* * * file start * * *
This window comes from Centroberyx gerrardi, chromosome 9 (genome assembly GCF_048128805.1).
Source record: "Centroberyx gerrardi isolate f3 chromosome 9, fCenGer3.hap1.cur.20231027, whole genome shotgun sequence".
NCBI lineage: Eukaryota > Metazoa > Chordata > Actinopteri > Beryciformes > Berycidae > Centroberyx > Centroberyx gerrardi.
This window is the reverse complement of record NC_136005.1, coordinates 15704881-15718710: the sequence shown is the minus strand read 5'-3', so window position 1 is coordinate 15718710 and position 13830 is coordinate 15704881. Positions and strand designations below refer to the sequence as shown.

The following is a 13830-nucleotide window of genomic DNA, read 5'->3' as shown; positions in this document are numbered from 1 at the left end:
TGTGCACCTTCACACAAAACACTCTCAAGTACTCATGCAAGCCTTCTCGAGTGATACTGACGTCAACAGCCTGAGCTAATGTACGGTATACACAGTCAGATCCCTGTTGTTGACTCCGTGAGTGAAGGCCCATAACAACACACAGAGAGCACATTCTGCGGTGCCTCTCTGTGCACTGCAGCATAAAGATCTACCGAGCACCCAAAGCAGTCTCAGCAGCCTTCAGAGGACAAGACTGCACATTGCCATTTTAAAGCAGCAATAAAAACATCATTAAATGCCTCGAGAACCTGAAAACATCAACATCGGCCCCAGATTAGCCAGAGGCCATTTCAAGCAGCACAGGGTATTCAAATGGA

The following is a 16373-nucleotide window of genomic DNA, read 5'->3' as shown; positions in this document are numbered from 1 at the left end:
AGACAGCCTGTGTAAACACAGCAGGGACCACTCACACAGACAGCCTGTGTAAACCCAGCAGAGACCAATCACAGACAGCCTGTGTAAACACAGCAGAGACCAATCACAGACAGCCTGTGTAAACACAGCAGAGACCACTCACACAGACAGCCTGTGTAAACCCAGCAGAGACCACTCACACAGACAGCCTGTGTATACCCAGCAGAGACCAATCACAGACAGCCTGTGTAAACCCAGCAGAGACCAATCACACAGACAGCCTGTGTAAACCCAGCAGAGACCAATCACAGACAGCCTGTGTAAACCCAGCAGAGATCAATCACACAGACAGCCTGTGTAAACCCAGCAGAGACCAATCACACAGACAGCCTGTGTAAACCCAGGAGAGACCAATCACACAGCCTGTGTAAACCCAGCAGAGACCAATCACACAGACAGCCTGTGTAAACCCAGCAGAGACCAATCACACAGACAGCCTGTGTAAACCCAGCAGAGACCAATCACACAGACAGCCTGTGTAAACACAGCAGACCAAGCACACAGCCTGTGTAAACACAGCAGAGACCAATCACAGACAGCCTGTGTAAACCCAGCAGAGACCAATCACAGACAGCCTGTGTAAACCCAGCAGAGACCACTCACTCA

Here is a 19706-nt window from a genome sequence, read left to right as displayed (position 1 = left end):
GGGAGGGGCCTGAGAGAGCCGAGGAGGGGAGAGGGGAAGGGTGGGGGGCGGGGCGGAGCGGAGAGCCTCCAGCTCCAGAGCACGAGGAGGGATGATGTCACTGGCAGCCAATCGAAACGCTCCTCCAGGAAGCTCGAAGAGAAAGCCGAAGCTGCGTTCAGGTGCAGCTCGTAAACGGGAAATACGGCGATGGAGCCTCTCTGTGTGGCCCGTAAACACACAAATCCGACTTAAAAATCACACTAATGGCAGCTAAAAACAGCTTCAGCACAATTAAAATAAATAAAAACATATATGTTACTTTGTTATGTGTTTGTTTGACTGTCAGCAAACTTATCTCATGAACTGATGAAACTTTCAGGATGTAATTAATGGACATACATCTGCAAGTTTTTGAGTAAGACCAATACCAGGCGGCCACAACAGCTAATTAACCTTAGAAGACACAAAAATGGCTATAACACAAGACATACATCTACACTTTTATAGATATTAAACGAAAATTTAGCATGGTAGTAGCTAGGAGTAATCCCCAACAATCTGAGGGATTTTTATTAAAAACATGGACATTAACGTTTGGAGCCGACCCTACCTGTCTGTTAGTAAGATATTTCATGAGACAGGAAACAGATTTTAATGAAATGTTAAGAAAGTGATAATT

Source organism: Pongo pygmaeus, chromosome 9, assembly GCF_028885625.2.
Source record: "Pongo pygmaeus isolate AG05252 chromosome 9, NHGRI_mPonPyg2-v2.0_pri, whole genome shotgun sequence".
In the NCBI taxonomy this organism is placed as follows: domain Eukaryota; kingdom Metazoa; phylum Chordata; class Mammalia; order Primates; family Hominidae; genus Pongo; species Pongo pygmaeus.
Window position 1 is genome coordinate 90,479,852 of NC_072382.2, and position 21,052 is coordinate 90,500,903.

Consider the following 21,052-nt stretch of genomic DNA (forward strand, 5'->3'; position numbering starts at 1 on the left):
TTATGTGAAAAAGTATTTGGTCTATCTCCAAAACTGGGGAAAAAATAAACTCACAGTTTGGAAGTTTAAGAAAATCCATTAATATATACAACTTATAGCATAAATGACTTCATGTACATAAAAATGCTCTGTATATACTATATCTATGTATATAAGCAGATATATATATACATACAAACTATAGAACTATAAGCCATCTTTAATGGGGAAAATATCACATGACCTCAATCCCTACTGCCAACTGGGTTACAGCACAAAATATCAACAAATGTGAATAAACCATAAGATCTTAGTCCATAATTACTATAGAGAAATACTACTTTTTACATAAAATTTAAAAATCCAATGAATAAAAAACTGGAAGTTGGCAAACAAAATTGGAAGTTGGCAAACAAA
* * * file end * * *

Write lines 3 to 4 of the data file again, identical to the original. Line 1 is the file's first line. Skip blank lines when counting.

NCBI lineage: Eukaryota > Metazoa > Chordata > Actinopteri > Beryciformes > Berycidae > Centroberyx > Centroberyx gerrardi.
This window is the reverse complement of record NC_136005.1, coordinates 15704881-15718710: the sequence shown is the minus strand read 5'-3', so window position 1 is coordinate 15718710 and position 13830 is coordinate 15704881. Positions and strand designations below refer to the sequence as shown.